Enjoy, you lucky dog! Last year, Nov. 9 already had like 80" of snow out there.
post #5 of 11
copper is always a good bet. Last season I skiied knee deep powder lap after lap on a empty mtn. in early november. But I hear at the moment that there is no snow, but last years early season snow came out of nowwhere and opened substantial terrain very early. If it does happen to snow big when you are there, make sure to ask a patroler about openings. If conditions are good, they will do controlled openings of certain terrain. Usually the only way to know about it is to be at the right place at the right time, or just ask any patroller. Bottom line, if it snows go to copper, otherwise most resorts will be the same with a few groomed runs open.
post #6 of 11
Not to burst the game plan, but unless the Snow Gods get into action first week of Nov, aint going to be a Pow bustin week, A-basin & loveland will open about the 24th of Oct. Stay off the Mts. at all cost on the weekends you will see LINES. Check out www.skicolorado.com for opening dates of other areas. We might get lucky, but its been a warm dry fall so far.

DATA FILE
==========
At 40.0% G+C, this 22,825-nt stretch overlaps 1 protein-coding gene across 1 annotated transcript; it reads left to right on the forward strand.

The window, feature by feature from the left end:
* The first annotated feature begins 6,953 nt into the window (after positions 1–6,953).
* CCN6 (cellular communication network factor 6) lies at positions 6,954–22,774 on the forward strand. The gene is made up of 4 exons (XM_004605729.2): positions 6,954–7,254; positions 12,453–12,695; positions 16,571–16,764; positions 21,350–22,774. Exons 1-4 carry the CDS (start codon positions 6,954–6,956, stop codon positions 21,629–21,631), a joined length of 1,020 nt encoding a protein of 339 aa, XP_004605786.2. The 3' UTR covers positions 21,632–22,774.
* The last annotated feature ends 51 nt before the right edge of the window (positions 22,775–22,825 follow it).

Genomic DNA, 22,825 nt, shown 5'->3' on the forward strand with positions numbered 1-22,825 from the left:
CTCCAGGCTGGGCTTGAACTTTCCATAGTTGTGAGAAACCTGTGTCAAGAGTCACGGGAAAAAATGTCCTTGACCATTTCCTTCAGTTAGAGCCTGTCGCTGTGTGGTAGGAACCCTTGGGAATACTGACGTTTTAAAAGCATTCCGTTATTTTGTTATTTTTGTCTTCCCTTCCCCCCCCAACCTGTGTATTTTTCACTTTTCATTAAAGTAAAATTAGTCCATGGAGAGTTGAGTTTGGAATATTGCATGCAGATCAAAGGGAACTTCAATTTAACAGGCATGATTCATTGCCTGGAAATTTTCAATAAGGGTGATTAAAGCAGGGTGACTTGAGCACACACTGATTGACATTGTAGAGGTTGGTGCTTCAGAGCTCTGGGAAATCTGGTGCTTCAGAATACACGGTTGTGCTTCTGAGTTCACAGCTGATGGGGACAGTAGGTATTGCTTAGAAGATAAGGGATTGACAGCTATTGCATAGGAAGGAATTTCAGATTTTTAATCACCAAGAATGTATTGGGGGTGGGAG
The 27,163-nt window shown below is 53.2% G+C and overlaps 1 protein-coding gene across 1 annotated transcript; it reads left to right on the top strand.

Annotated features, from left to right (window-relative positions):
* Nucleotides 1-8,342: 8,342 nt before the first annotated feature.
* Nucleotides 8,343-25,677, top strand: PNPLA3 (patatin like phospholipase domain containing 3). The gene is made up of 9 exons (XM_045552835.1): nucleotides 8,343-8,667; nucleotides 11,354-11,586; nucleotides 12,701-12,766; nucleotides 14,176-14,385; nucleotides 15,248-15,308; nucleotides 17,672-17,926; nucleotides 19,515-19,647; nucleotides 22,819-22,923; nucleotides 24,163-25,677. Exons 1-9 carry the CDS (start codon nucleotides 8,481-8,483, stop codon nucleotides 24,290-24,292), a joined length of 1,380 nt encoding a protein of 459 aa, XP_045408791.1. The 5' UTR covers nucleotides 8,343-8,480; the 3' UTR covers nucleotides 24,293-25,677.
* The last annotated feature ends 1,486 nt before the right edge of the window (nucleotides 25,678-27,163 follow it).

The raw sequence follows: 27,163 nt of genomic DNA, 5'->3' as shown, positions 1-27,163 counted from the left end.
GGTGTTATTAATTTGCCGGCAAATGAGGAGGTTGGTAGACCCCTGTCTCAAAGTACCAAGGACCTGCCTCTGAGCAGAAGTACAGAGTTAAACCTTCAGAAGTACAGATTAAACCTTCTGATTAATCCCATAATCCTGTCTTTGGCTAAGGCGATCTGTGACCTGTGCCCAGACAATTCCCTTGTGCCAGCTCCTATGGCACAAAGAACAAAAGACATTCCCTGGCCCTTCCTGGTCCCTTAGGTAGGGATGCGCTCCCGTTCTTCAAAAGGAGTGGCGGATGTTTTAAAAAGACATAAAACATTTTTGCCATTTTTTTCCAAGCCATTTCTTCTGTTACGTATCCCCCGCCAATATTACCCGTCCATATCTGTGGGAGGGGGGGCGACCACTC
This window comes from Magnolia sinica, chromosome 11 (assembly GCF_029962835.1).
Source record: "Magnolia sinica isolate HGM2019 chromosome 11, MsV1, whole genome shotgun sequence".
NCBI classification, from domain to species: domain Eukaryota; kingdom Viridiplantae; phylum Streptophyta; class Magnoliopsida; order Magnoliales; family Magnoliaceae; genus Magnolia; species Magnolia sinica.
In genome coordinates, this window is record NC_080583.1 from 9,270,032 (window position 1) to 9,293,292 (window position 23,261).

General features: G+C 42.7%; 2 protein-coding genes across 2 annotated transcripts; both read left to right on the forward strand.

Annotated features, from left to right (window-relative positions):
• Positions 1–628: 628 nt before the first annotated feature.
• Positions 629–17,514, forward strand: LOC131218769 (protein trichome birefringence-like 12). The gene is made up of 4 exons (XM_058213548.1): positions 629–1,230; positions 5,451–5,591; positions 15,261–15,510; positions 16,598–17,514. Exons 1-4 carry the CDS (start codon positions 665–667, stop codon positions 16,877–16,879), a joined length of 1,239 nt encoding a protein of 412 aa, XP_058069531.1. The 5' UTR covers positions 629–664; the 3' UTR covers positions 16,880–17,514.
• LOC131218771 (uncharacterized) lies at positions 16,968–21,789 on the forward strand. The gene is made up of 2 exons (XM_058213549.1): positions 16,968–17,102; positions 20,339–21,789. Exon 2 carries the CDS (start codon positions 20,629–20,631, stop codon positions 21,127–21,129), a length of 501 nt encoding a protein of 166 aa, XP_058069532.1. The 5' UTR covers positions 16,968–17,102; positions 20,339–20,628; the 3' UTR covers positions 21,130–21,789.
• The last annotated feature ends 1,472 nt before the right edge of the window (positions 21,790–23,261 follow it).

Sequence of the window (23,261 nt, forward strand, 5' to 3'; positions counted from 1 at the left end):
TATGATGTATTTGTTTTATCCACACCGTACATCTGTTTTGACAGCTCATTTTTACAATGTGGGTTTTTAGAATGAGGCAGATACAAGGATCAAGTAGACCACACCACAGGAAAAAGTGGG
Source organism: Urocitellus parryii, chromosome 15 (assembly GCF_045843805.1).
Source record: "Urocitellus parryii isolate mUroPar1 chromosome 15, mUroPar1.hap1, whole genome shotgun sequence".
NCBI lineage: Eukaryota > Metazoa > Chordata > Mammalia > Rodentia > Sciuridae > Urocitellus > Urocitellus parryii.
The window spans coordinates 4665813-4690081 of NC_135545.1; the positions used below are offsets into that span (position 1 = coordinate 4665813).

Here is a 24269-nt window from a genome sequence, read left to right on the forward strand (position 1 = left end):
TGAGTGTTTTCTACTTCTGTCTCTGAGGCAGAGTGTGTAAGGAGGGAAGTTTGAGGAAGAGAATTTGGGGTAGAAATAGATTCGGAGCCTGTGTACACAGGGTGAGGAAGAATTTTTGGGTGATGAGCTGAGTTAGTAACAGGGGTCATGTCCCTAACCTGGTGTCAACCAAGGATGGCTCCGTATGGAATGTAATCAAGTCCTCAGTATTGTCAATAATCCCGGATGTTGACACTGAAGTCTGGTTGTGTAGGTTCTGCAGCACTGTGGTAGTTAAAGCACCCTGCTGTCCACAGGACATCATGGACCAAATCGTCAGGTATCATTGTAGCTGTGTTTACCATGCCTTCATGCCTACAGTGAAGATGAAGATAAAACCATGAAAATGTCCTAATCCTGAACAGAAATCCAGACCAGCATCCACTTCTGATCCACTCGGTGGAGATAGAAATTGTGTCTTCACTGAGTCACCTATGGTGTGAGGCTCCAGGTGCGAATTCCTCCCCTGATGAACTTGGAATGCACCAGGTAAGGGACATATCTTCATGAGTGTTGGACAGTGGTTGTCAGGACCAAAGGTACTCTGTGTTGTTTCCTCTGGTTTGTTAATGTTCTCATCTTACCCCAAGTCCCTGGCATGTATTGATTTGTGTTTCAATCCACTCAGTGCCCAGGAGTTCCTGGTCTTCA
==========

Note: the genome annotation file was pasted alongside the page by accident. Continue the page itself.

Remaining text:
[ October 15, 2003, 07:44 PM: Message edited by: Mr Vertical ]
post #7 of 11
I agree....all you are going to see the first 2 weeks are a bunch of skiers, long lines, and you might as well rent skis or bring your "Rock Skis" with you...not to mention the I-70 traffic jam....I grew up in Georgetown Colorado and worked for a couple of years at Loveland...and it is the same thing every year...All you can do is ""PRAY FOR SOME SNOW""
""You only pack so many people in on 1 ski run""
I think you want to tell the folks back home that you had a BLAST in COLORADO...
maybe you should see if you can delay this trip
until Jan or Feb. Wish you all the best!!
post #8 of 11
yeah, you need to pray for snow.

on nov. 9th; i believe only loveland,abasin+keystone will be open on i-70.
breck+vail open around the 21st, so you may be able to catch them.
i believe keystone has the best snowmaking system of the bunch that open early.
it wont be bad, you should get at least 1 mountain that gets a major dump, but they may not have the staff to open everything even if they have the snow.
i suggest finding out who gets the early dump and getting to their lifts 5 min. before they open. then, if it gets to crowded around 10(primetime), you can wait it out 'til the crowd gets tired around 1pm or head back after a few good runs w/ the real skiers.